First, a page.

Georgia has its share of problems. Traffic, crime and rain currently top my list in the Atlanta area.
The sun will shine again, eventually, I figure, and traffic isn't so bad if you start driving at 3 a.m.
Crime is trickier. It's existed as long as people have complained about weather, but at least there's something hard work can do about it.
The Georgia Bureau of Investigation recently recognized some of its agents for investigative excellence who, in 2017, went the extra mile in their quest to get dangerous people off the street and behind bars.
Unlike most awards, winners of the GBI awards are not advertised. Why? Because the criminal cases are still underway. We'll learn more when the cases go to trial.
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Still, I managed to wheedle out a few details.
GBI Director Vernon Keenan awarded the 2017 Director's Award to an agent in the Child Exploitation and Computer Crimes Unit. Her two-year investigation led to the indictment of an individual stalking minors on social media and creating and distributing child pornography. At least 30 victims have been identified across the country and more are expected. Due to the age of the victims and the "sensitivity of the ongoing case," more facts could not be shared, GBI spokesman Bahan Rich said.
There's more info on the four Deputy Director awards.
- Some cases take more than 30 years to crack. Five people were arrested in October in the 1983 killing of Timothy Coggins, a 23-year-old man found stabbed to death in the city of Sunny Side about 30 miles south of Atlanta. Prosecutors say the killers were angry with Coggins because he'd been dancing with a white woman at the People's Choice Club in Griffin. Investigators said suspects "bragged about the crime for years." Two charged in the killing worked in law enforcement. The initial investigation in 1983 hit a snag when suspects threatened and intimidated potential witnesses, said Spalding Sheriff Darrell Dix. The case was reopened after witnesses who had been "afraid" of testifying in 1983 came forward with new information.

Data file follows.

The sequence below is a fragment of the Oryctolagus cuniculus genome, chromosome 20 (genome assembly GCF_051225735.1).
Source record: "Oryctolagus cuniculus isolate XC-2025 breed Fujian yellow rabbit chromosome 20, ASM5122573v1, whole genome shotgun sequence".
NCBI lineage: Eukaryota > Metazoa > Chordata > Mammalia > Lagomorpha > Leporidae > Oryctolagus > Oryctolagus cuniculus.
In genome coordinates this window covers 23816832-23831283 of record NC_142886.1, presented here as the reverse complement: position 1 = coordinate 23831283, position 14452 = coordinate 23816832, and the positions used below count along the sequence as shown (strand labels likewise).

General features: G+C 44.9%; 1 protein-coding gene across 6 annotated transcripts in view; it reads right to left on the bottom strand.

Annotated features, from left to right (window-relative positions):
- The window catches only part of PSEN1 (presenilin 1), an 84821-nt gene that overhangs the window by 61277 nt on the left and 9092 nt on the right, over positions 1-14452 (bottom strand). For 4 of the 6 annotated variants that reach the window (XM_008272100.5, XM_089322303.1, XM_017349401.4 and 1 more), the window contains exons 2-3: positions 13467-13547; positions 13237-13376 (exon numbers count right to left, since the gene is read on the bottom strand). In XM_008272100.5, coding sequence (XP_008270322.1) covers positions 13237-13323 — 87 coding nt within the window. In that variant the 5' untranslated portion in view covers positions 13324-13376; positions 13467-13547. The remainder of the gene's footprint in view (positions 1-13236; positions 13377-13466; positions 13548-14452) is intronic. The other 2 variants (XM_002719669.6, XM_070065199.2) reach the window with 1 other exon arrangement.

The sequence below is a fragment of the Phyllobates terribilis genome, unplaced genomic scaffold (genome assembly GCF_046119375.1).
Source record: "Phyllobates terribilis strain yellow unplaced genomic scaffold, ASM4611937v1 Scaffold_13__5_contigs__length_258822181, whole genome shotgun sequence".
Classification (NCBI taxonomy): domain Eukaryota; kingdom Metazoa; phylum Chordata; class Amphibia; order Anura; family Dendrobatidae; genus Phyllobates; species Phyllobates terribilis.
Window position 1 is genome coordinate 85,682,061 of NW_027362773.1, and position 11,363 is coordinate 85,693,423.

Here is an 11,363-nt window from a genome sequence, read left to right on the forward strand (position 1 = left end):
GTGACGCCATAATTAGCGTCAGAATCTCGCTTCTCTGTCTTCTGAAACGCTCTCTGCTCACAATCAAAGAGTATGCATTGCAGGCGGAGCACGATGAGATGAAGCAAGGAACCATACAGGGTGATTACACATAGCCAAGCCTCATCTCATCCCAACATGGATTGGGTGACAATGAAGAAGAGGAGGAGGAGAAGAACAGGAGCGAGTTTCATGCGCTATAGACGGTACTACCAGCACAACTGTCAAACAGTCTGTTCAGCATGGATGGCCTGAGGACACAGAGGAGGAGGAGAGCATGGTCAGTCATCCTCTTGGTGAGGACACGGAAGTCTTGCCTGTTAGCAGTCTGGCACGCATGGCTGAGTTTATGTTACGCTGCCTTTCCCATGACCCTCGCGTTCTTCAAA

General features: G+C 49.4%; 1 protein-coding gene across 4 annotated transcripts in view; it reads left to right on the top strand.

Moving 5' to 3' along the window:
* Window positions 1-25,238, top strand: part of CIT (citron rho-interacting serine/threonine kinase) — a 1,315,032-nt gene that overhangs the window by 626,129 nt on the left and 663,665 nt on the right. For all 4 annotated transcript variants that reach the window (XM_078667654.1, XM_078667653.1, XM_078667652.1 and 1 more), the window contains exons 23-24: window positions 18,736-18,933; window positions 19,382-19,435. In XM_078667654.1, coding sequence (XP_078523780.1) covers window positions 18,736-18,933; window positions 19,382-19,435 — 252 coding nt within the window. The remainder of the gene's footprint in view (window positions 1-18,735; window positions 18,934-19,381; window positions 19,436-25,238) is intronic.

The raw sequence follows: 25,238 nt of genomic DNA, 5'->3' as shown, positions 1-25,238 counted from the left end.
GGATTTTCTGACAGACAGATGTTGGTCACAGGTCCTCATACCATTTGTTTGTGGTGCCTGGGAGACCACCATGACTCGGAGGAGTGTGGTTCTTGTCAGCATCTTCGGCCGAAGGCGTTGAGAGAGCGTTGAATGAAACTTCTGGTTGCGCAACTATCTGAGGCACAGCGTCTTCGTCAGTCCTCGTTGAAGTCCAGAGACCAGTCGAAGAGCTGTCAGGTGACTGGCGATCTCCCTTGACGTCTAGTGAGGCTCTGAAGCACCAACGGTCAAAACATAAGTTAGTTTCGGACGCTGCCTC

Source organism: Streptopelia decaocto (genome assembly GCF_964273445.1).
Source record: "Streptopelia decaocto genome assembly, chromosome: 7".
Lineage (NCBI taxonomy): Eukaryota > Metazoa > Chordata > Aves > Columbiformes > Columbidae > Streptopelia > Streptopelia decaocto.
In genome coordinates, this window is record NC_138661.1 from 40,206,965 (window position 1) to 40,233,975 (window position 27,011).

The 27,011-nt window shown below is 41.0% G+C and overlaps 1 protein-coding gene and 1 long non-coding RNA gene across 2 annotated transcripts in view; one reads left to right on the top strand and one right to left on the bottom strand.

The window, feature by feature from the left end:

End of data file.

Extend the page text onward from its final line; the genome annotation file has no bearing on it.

- After medical workers saved the life of two overdose victims, GBI and federal investigators worked for two years to crack a north Georgia heroin ring . Five Georgians believed responsible for "a significant heroin distribution network" were arrested, including Derrik Omar Frazier in Stone Mountain, who investigators say provided the drug to others who transported and sold it in north Georgia.
- After the 2016 shooting death of a Georgia police officer, GBI agents worked with Eastman and Dodge County investigators to arrest Royheem Delshawn Deeds, who now faces the death penalty. Investigators say Eastman police officer Timothy Kevin Smith was answering a call about a man with a gun when he encountered Deeds, 24, who allegedly pulled a pistol and shot Smith in the chest. Smith, 30, later died. Deeds was arrested shortly after the shooting while hiding in the trunk of a car pulled over in Nassau County, Florida. He is charged with malice murder, two counts of felony murder, aggravated assault on a peace officer and possession of a firearm by a probationer.
- GBI investigators say cargo thieves from Miami staked out a hydrocodone pharmaceutical manufacturing facility in Charlotte, N.C., and followed a tractor-trailer full of pills to Cartersville. When the trucker stopped and went inside a store, the thieves stole his truck and trailer. They quickly abandoned the truck and attached the trailer to their own vehicle, but were spotted by a Georgia State Patrol trooper. Police managed to recover almost 9 million hydrocodone pills, but the suspects escaped. GBI agents from the agency's Major Theft Unit found evidence in the abandoned truck linking it to Yosvani Cordero and Felipe Hurtado. Another suspect, Yoandy Linares-Mochado, was identified on store security video. The suspects were arrested, including Hurtado who was found in a marijuana grow-house with a large amount of weed, guns and money. The arrests "greatly contributed" to a 64 percent decline of cargo theft in Georgia in 2016, the GBI says. The three men face theft and other charges in Bartow County.
Sometimes, bad news seems to happen so often you just want to turn off the TV and put down the newspaper to make it all go away.
Fortunately, there are people working in law enforcement who know good news requires more effort than that.